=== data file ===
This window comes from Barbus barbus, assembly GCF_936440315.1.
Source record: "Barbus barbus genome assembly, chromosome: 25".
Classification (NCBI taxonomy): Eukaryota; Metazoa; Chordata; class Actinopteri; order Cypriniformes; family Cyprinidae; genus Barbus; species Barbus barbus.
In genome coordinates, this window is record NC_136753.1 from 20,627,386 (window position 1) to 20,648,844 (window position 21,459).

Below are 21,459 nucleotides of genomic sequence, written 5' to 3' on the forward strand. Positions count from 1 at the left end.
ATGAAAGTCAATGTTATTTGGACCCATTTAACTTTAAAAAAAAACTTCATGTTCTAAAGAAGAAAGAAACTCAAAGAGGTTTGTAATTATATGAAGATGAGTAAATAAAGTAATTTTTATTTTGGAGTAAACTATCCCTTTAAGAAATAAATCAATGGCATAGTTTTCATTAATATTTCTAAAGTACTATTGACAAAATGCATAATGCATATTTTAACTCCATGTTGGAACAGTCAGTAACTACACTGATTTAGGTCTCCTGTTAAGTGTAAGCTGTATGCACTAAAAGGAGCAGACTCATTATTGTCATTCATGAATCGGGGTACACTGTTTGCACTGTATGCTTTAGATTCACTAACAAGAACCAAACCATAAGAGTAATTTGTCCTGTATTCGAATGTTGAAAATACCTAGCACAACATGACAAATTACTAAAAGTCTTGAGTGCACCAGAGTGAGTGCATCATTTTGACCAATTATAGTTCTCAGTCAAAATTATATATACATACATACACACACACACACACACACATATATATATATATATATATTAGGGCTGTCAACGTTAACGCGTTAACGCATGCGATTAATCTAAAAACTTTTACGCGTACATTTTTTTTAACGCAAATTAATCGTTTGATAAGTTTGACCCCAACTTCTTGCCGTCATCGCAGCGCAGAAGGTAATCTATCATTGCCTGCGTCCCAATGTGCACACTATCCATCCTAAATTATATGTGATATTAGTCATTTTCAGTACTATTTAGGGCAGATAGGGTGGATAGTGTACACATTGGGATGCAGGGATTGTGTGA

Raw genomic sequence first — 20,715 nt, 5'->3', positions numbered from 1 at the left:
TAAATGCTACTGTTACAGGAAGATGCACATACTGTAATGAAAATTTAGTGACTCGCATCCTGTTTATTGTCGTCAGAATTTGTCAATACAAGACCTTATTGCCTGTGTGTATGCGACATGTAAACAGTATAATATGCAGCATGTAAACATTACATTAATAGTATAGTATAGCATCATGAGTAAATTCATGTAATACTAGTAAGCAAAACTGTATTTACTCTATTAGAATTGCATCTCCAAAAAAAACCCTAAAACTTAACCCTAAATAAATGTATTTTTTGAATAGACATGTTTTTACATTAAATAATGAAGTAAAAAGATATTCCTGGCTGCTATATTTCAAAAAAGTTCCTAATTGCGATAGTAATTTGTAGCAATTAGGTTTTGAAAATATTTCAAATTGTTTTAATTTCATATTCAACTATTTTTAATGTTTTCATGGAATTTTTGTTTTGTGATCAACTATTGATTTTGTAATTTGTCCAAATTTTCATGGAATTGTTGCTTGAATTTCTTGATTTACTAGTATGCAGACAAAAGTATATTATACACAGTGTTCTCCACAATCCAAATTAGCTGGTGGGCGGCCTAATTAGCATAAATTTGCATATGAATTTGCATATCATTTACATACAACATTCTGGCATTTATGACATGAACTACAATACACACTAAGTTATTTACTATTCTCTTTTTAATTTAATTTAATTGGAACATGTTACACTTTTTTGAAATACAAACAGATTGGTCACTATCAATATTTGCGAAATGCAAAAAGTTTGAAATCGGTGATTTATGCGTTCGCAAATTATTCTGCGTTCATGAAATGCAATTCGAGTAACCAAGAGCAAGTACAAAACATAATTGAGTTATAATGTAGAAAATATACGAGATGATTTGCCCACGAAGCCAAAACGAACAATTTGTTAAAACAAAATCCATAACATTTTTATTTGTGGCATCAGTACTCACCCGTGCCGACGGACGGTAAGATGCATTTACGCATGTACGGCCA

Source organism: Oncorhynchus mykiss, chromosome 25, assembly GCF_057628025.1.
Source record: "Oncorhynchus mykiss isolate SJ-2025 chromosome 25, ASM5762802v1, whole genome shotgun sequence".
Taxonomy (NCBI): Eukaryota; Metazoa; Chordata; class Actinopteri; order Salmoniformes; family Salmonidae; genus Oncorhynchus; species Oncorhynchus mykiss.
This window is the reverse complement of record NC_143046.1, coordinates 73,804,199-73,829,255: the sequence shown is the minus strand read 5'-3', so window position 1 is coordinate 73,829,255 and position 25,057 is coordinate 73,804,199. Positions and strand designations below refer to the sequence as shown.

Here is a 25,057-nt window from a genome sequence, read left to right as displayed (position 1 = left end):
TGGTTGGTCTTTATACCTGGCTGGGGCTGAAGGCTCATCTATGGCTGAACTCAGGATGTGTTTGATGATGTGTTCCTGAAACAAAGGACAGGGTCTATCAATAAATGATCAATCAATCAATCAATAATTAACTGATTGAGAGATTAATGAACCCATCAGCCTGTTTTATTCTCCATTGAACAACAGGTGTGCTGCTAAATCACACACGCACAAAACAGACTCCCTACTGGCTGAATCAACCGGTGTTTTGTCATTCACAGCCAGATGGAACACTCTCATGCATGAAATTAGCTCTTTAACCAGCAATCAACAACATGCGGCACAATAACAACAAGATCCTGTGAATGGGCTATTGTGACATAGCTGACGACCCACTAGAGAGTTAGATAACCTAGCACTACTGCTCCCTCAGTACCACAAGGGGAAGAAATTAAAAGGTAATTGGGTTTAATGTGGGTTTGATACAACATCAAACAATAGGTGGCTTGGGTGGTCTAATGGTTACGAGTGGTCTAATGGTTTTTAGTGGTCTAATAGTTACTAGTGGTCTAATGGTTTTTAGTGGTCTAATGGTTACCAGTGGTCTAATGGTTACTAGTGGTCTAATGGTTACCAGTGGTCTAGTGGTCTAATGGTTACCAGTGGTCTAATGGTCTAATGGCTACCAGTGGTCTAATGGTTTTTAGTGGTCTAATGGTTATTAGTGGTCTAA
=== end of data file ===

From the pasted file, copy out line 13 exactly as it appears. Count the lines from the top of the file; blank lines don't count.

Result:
Here is a 25,057-nt window from a genome sequence, read left to right as displayed (position 1 = left end):